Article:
"designer Halei Parker’s blindingly glitzy costumes should have their own curtain call

- F. Kathleen Foley


Odyssey Theatre's Go Back to Where You Are (2016) 

".DeLorenzo's staging is visually inviting. Nina Caussa's set design, Halei Parker's costumes and Michael Gend's lighting conjure the perfect ambience for a summer frolic"

- Charles McNulty, LA Times


Troubadour Theatre Company's How the Princh Stole Christmas (2016) 

"Events — relayed in rhyme — unfold not in Dr. Seuss’ Whoville but the similar, wavy-lined Howville, where the buildings are skewed, as if designed by architects who couldn’t draw straight. A Christmas tree full of ski-slalom twists stands in the center of town. Everything is crayon-bright: buildings and clothes, as well as residents’ bouffants and pompadours (set by Christopher Scott Murillo, costumes by Halei Parker, lights by Skylar Johnson). ... A stage-side narrator (Michael Sulprizio) helps to explain why the Princh’s feelings are warped. Among the reasons are a too-dinky anatomical feature — not necessarily his heart, but rather hands that are “three sizes too small” (yes, the year’s news is fodder for the laugh machine). And, sure enough, Walker is outfitted with tiny-hands prosthetics to accessorize his scowling face and madcap malevolence. ... The Troubies keep their humor freewheeling and their stagecraft as playfully obvious as possible. Dr. Seuss’ young hero, Cindy-Lou Who, is played by an actress (Katie DeShan) whose adult-size body is always half-hidden so that as she morphs at the waist into tiny doll legs she looks creepily childlike. Similarly, the Princh’s evil idea to steal Christmas is indicated by a light bulb attached to an extension cord that another actor hauls out and holds above his head. Attention is called to the fact that Max is played by a human in a dog suit (Kennedy) by having the pup mention that perhaps he’s a “furry,” which quickly leads to a TMI moment."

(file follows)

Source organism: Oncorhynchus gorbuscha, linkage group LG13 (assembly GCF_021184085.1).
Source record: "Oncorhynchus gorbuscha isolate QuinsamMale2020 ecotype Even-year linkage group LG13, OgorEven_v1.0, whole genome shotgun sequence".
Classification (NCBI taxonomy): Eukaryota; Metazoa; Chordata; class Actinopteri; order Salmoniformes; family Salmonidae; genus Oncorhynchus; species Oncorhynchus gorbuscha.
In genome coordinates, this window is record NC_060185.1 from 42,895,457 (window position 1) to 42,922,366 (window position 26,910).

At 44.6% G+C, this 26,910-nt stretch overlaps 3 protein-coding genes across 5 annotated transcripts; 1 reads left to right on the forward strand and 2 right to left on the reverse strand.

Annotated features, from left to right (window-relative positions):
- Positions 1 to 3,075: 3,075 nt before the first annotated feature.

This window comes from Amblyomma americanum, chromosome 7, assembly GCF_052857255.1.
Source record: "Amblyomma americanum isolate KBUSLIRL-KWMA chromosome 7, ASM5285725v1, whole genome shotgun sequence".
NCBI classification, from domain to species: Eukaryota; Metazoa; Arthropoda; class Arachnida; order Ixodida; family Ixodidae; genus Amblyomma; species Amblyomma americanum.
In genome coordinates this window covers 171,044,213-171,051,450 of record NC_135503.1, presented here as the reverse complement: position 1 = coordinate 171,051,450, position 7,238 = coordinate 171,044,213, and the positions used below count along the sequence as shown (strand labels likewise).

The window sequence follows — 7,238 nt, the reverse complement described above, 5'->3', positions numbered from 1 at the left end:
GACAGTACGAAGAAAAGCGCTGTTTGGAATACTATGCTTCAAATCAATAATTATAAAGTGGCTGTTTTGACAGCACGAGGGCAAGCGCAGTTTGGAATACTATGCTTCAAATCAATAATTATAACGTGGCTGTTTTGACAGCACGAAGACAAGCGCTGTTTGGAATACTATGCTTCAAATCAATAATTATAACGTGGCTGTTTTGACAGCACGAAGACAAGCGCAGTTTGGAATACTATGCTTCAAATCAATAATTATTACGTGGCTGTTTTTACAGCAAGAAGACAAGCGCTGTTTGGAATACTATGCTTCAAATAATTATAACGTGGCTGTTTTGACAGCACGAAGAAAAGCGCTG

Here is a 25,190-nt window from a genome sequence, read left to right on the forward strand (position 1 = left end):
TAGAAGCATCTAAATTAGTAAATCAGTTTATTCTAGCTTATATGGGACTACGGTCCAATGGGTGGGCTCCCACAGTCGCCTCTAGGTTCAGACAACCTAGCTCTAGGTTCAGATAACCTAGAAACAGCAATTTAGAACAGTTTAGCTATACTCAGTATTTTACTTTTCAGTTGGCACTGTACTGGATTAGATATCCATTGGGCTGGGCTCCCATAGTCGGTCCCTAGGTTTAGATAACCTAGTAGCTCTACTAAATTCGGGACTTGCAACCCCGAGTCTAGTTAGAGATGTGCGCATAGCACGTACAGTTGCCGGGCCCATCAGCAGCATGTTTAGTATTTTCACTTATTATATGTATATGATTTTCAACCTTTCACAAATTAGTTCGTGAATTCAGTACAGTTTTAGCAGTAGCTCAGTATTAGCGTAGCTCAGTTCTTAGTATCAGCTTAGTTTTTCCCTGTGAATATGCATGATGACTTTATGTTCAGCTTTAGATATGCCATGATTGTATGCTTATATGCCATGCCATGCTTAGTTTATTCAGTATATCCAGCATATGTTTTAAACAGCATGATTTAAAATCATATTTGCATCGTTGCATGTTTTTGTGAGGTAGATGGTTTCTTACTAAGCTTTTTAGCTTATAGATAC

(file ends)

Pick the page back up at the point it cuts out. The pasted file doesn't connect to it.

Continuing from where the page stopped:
- Daryl H. Miller, LA Times


East West Players' Animals Out of Paper (2014)